One of the big advantages I find to using vim as my editor is the ability to record and replay macros. The recording of a macro begins when
q is pressed followed by any other key, which specifies what register the macro is to be stored in. If we use
qt will store the macro in register
t. Once the recording is started, all keystrokes are stored into the specified register. Pressing
q again will stop the recording. To "playback" the macro, which will just execute the contents of the register as if you were pressing the keystrokes yourself, type
@ followed by the register in which you stored the macro.
@@ will playback the most recently played macro.
I find that a good baseline for when a macro might be useful is for repetitious editing or reformatting that cannot easily be accomplished using visual block mode. For example, given the following Ruby method, let's say I wanted to modify the additional method calls to use parenthesis.
def my_method run_something arg1, arg2 run_something2 arg1 run_something3 arg1, arg2, arg3 # etc... end
To do this we can start on the first line of the method (not the definition) and press
q. We can type
^wi(^[A)^[ followed by
q to stop the recording, where
^[ is the escape character. Now we can execute
@q on each line we want to modify to be wrapped in parenthesis to get the following result.
def my_method run_something (arg1, arg2) run_something2 (arg1) run_something3 (arg1, arg2, arg3) # etc... end
Let's break down the macro as it looks like gibberish when pasting the contents of the register as I did above.
^takes our cursor to the beginning of the line. This ensures that we always start from the same location and follows the principle of generalizing a macro as much as possible to optimize the potential for reuse.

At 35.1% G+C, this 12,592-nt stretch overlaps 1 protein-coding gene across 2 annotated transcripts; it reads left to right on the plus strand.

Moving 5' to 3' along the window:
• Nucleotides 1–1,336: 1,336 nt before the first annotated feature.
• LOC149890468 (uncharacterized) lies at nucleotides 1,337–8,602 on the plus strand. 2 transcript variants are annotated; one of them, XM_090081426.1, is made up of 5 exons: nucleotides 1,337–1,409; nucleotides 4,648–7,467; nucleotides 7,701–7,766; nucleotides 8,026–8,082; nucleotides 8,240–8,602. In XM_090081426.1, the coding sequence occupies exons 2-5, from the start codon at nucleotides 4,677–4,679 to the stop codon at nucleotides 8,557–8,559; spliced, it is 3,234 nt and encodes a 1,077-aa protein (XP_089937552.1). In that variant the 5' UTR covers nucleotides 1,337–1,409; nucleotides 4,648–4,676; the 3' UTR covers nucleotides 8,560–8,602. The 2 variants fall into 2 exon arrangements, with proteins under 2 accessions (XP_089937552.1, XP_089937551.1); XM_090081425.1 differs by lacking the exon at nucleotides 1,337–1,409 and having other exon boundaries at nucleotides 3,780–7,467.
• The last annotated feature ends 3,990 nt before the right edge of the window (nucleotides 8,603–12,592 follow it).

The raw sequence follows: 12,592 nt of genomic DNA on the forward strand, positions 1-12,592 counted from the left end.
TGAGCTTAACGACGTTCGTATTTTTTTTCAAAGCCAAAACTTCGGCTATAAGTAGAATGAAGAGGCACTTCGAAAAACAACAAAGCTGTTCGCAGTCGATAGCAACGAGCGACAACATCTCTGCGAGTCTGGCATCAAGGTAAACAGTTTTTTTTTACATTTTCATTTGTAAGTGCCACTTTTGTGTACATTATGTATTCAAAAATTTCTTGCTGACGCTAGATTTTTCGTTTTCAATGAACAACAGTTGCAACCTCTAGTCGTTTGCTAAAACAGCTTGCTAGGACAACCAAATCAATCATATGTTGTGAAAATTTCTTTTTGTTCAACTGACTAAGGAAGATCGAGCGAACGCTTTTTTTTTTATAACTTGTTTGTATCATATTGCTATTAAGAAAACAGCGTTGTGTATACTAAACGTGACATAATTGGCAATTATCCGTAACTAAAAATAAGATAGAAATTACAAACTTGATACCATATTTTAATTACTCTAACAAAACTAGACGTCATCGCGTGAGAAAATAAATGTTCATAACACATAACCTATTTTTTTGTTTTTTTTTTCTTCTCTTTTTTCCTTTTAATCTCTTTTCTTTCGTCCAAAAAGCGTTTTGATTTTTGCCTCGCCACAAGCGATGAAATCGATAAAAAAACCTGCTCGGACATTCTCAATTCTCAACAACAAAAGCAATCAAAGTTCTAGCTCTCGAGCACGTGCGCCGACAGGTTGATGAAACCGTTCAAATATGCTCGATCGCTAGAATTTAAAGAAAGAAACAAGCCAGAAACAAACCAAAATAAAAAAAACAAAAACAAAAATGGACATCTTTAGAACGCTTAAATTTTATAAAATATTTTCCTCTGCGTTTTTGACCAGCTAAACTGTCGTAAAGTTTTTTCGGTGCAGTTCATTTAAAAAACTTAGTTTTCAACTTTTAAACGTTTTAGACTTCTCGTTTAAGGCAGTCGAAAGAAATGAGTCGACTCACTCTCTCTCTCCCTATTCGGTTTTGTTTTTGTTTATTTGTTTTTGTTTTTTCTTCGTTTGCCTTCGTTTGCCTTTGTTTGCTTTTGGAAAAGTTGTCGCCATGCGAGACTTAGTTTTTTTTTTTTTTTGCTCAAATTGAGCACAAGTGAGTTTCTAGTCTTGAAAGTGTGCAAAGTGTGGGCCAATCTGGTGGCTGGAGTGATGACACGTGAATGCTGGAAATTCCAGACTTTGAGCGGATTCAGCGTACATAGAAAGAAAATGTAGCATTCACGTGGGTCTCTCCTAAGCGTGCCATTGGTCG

wjumps to the next word, which happens to be the beginning of our first argument
i(^[goes into insert mode and writes an open parenthesis then escapes back into normal mode
A)^[goes into insert mode at the end of the line and inserts a closing parenthesis before escaping back into normal mode
When we break the macro down, it is actually really simple. Another thing we could have done is typed
j before we stopped recording which would have taken us to the next line of code automatically. Then we could have used a single command,
3@q, instead of 3 separate commands to do the same amount of work.
I already mentioned the notion of generalizing a macro to allow for its reuse. I think this is where macros can really shine. Every now and then you might create a macro that you would actually find useful in your everyday development. What do you do? You can simply create a mapping in your
vimrc to run this macro such that it will always be available for use even if the original register you recorded it in is overwritten eventually. In your
vimrc paste your macro in with
q is the register you used to record the macro. We are halfway there, simply add a mapping in front of this pasted content like,
nnoremap <leader>(. The final result looking like:
nnoremap <leader>( ^wi(^[A)^[
Now our old macro turned mapping will run whenever we type
<leader>( in normal mode.